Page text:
More, More, More
Watch what they spend, not what they say.
When it comes to spending, the Democrats who run Washington can't decide on their message. On the one hand, as President Obama said this week, they claim we have to "spend our way out of this recession." On the other, they keep telling us the deficit is too large and isn't "sustainable." In this tug of political spin, watch what they spend, not what they say.
And that means watching this weekend's expected Senate vote on a 1,088-page $445 billion "omnibus" package of spending bills to fund the government for fiscal 2010. The House passed a similar elephant earlier this week, allowing federal agency budgets to increase spending by some $48 billion, or about 12% from 2009. That increasewhen inflation is negligibleis in addition to the $311 billion in stimulus already authorized or out the door for these programs. Adding this new stash means that federal agencies will have received a nearly 70% increase in the last two years.
Oh, and that's not all. The President and Congress also want to spend as much as $200 billion more from the Troubled Asset Relief Program on still another stimulus, though this time we are supposed to call it a "jobs" program, because stimulus now has a dirty political name.
This $445 billion bill for 2010 covers most of the domestic agencies of government, but not defense. In the first two months of this fiscal year, which began October 1, Uncle Sam is already $292 billion in the red. That's more than in the first two months of last year and at a time when the economy is growing again, so perhaps the President means we need to keep spending our way out of recovery. After the spending bill, Congress will then turn to passing a $1.8 trillion increase in the national debt ceiling, which should get them past the November elections.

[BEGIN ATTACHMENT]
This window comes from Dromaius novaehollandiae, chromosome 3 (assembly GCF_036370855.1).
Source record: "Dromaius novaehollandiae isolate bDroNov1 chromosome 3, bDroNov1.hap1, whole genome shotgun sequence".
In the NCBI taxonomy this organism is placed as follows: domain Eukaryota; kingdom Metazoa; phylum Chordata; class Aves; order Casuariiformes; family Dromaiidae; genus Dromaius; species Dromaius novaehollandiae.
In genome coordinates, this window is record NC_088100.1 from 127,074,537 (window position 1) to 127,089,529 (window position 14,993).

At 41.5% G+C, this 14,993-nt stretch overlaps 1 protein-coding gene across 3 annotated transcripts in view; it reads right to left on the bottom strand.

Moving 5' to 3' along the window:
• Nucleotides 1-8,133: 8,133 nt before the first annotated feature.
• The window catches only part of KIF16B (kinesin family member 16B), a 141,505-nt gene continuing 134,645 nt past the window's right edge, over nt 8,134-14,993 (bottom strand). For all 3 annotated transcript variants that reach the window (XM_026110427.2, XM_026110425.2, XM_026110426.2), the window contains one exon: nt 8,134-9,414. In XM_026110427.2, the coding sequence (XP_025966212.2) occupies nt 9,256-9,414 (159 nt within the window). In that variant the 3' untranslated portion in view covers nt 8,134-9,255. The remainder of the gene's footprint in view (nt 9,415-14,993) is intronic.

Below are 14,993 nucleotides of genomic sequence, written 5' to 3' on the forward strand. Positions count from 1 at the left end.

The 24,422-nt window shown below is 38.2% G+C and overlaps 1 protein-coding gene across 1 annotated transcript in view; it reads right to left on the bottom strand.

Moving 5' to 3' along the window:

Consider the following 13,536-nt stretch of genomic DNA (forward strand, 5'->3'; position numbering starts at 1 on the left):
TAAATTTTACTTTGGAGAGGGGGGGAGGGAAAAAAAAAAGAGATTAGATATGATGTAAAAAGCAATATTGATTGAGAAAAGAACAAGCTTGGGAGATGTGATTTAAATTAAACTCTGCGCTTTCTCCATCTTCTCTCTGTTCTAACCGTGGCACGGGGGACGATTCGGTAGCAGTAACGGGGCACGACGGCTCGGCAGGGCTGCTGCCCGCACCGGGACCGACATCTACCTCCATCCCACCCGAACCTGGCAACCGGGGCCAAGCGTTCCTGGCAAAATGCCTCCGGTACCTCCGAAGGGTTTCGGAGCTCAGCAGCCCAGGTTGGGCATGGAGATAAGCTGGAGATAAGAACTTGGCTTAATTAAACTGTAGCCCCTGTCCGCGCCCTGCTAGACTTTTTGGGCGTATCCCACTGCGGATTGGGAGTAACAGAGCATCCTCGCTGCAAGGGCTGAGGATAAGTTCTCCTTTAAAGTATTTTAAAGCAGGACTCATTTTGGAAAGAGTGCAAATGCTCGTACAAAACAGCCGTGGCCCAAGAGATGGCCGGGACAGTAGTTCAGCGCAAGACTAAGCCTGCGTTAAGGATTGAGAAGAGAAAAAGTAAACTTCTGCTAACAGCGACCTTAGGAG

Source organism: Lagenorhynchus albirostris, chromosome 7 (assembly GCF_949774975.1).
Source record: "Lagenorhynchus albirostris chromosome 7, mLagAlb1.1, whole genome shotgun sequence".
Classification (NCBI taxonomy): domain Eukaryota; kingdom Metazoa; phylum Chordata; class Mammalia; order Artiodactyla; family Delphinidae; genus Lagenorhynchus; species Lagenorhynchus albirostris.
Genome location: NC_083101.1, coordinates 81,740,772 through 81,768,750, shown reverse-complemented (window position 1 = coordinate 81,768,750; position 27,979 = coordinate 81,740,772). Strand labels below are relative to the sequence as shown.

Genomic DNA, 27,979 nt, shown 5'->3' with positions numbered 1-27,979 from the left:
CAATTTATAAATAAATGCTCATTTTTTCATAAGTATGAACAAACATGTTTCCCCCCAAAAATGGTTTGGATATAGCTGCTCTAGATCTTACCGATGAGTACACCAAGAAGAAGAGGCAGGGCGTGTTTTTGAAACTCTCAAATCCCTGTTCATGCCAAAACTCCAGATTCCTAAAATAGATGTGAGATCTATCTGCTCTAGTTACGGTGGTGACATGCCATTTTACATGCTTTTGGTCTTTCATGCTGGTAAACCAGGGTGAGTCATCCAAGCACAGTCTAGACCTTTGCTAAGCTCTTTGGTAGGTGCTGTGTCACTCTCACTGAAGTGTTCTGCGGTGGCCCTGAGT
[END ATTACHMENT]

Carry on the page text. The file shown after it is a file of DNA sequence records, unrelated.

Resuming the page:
Not that the press corps cares anymore, but the omnibus also continues the earmark explosion that Speaker Nancy Pelosi vowed to end when she was trying to oust Republicans in 2006. The Heritage Foundation counts 5,224 earmarks, bringing the total for the year to about 10,000, or about 23 for every Congressional district. There is money for bike paths, skate board parks, museums, water-taxis to resort towns, and other absolute necessities.
Senator Kent Conrad, the ranking Democrat on the Budget Committee, is a walking example of the split Democratic spending personality. He frets that U.S. debt will soon be 114% of GDP, a level he says is "absolutely unsustainable" and a "threat to the economic security of America." Yet he keeps voting for every spending bill and will vote for the multitrillion health bill too.
Even harder to figure is Mr. Obama, who is likely to sign this budget behemoth even as he keeps telling us it's time to "make the hard choices necessary to get our country on a more stable fiscal footing in the long run." Word is that his 2011 budget proposal will propose a spending freeze of some kind, which is another election-year pivot.
After so much double talk, we've concluded this is all part of a conscious political strategy. Spend so much and run up the deficit to unprecedented levels, then turn around and claim that there's a fiscal crisis that can only be solved with higher taxes. They spend, you pay.